Vogt’s ID card granting access to the building—One World Trade Center.
Vogt‘s business card.
Once he walked up to the building, he says, “I realized that it was pretty serious. One World had a little circular driveway. There was a little overhang over that driveway, and the lobby was two stories high. I was crunching on glass, and then I saw that all the plate-glass windows were blown out. When I got almost to the front door, I’m thinking, ‘I can just step through this window,’ and as I did that, something fell next to me. And a fireman looked at me and said, ‘You shouldn’t be there.’”
Vogt was still in front of the building when the second plane hit. He remembers “the noise…that noise. It was so loud, that it was almost silent. I could hear everything, but nothing was clear.” Vogt walked down to Liberty and West and, as he looked down Liberty, “I could see that the building was exploding. I felt as if I was moving around; it was almost an out-of-body experience,” he says.
Christine, Vogt’s assistant, who was trapped in the building along with many other Windows on the World employees, was calling his house asking for him. “She wanted to know what they should do,” Vogt recalls, his voice breaking slightly. “Merry Anne was very calm and said, ‘Don’t worry; Glenn will be there soon.’” Christine called back and, with acrid smoke filling the restaurant, asked Merry Anne if it would be okay to break a window.
Glenn Vogt with President Bill Clinton at an event at Windows on the World in January, 1999.
Vogt recalls seeing people falling from the building. “I didn’t know what to do, but I got the sense I should get out of there.” He walked back to his car, which was backed in, inched his way out, and started to drive north and west. “I was the only car on the road. I got to Chambers Street, and there were all these people walking up the West Side Highway. A police officer waved me through, and at some point, Tower Two fell.” Even now, Vogt asks himself, “Why did I get the sense to leave? How come I was able to move around unrestricted, doing everything I wanted to do, right before the worst part of it happened?”
Since cell service had ceased, Vogt’s family could not get in touch with him. When he arrived home, he found out that his children had been taken out of school. “When my wife saw me walk up the stairs…” Vogt’s voice trails as he recalls that moment. “They didn’t know where I was. Who knows, a couple minutes here or there, what would have happened to me?”
All told, 79 Windows on the World workers were killed on September 11, including Vogt’s assistant. “I think the word shock hardly does it justice. It was a special-occasion place, and the staff really appreciated that people came for that. It was just a thrill to look out the windows. Everyone who ever worked there truly appreciated it,” Vogt explains. “We had so many people working there of so many different religions and cultures. Everybody there was the best at what they did. It was a special, special place. And then the next day, it was gone.”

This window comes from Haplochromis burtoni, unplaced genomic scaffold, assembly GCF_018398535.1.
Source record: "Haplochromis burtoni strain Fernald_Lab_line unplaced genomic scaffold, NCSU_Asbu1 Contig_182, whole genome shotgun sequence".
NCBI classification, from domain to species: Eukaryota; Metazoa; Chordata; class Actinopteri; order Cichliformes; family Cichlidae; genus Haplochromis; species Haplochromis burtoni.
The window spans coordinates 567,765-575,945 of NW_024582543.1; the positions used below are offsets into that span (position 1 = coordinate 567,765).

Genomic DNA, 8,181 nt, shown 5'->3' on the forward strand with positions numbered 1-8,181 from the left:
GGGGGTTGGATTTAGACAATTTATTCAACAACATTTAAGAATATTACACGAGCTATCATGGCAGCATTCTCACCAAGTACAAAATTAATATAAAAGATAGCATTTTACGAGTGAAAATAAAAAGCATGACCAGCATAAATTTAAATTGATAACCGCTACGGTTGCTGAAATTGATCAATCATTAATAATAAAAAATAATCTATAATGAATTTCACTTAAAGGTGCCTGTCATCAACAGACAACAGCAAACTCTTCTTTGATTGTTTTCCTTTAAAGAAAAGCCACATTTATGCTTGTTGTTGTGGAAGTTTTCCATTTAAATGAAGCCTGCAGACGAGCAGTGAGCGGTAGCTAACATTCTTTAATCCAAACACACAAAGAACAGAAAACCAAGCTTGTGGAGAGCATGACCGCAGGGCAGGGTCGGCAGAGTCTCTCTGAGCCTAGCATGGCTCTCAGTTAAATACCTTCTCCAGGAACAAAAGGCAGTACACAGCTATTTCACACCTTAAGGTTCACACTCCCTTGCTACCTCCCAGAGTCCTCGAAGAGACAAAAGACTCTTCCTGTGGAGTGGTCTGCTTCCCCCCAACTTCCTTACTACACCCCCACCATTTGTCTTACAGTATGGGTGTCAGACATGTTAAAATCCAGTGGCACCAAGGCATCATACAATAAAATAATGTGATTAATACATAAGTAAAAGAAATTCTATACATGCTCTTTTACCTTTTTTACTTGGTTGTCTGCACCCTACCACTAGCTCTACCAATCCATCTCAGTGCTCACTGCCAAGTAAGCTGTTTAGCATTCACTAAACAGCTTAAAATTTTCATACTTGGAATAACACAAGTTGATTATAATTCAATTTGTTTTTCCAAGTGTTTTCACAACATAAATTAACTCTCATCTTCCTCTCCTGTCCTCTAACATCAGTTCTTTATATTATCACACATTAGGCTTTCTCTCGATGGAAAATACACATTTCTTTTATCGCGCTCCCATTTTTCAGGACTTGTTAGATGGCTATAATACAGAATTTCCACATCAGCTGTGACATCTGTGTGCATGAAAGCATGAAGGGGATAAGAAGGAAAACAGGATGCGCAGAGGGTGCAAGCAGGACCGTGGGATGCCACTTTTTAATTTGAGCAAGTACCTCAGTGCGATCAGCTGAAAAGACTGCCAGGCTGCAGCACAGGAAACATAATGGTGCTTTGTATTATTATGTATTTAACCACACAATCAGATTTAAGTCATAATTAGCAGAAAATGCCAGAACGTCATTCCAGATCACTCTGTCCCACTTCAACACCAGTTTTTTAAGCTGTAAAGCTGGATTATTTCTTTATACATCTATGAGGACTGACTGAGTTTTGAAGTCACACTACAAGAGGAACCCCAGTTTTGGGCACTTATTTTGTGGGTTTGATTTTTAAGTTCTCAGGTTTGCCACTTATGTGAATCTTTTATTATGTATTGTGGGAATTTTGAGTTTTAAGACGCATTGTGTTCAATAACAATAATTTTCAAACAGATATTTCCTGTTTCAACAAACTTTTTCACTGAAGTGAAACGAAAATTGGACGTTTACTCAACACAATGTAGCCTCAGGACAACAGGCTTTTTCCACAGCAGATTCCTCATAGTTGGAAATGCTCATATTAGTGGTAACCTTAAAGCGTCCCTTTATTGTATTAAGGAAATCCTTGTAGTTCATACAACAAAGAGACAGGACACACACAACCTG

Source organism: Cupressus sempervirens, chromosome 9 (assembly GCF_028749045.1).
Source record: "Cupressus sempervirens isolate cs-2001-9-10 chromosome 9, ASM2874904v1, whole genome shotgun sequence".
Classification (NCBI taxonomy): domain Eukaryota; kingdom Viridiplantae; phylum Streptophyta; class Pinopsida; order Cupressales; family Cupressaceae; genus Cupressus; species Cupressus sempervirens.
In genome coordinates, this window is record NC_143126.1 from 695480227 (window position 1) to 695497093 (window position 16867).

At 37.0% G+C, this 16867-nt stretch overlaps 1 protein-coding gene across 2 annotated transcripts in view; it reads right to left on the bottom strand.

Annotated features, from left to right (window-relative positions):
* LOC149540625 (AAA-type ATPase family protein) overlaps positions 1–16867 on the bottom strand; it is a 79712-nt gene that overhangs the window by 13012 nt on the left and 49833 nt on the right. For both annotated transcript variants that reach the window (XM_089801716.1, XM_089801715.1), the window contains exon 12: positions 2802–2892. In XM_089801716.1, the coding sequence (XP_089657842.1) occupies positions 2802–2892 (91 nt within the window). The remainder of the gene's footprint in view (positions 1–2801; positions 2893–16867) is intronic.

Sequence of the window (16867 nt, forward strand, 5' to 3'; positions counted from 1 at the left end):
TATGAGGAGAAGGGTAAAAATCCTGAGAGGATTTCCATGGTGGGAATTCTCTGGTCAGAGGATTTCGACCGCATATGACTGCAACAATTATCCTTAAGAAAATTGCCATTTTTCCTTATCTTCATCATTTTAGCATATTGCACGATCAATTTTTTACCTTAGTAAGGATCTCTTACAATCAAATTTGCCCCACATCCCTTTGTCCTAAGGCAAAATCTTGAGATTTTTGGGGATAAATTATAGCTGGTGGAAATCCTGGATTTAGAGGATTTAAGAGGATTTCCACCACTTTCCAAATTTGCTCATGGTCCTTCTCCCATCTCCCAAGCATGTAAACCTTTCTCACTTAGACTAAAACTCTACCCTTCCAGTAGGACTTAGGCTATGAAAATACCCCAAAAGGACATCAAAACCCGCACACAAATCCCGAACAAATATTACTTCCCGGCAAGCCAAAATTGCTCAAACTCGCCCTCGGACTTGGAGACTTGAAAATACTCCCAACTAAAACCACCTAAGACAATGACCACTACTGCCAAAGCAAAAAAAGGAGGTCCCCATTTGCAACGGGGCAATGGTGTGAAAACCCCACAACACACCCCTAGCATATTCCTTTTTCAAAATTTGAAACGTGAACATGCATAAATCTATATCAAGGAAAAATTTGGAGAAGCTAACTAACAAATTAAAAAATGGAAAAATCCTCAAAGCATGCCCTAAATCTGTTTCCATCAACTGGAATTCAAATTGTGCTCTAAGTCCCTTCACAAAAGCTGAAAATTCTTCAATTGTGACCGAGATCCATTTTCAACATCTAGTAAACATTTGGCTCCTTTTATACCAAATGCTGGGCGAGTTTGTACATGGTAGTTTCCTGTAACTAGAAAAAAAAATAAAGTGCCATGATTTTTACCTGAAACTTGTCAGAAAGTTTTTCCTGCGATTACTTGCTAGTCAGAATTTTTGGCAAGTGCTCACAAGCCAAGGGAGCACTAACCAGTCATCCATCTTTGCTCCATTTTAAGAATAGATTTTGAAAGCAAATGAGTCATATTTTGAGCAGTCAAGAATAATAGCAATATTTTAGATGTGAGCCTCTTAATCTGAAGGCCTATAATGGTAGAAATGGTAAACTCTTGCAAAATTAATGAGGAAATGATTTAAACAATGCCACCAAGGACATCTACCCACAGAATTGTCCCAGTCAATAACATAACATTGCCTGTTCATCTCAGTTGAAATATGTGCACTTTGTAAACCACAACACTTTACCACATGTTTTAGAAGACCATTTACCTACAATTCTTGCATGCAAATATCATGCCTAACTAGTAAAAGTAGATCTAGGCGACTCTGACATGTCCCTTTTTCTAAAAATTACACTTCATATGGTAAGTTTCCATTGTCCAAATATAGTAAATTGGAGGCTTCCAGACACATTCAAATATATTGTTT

Vogt did not wallow in grief, though the grief was profound. “You say to yourself, ‘Maybe I’m supposed to do something else. There’s a greater calling that is going to reveal itself.’ You start to think that way. I don’t know if I feel that so strongly as I did immediately after. Immediately after, we spent the next couple of weeks trying to figure out who was still alive and who had passed away. I was able to fill my days with trying to help people.”
Vogt helped form a charity, Windows of Hope, for Windows employees and other food-service workers to seek immediate and long-term financial help. “We wanted to be there for people who were really hurting,” he says. Michael Bloomberg underwrote the charity and provided office space.
Windows of Hope ultimately raised $30 million—with $20 million dispersed for everyday expenses such as rent, food, and clothing, and another $10 million earmarked for the education of victims’ children, from pre-school to grad school. People sent donations from all around the world. “For undocumented workers, we were the only people to turn to. I remember getting a call from a woman whose husband was a street vendor who was killed. We were so happy to be able to help her.” The experience, says Vogt, “was cathartic.”
Losing so many employees has given Vogt a new appreciation of the people who work for him. One of the first funerals Vogt attended was in Flushing, Queens, for a Korean American porter whose responsibility was sweeping the halls at Windows on the World. “I’d say hello, but didn’t really know him well. At the funeral, I learned he had had this really rich life and put his kids through college,” Vogt says. “It just made me realize that all of these people who worked for me had incredible lives I knew nothing about.”
Vogt tries to remember that now as owner and partner of Crabtree’s Kittle House in Chappaqua and RiverMarket Bar and Kitchen in Tarrytown. These days, Vogt spends most of his time at RiverMarket and is planning to open a new restaurant in Tarrytown in the spring. He also makes as much time for his family as he can.
Why was he spared on that tragic day? “It just wasn’t my time,” Vogt says. “Life just goes on and you have to keep going. How do you explain it? It’s just life.”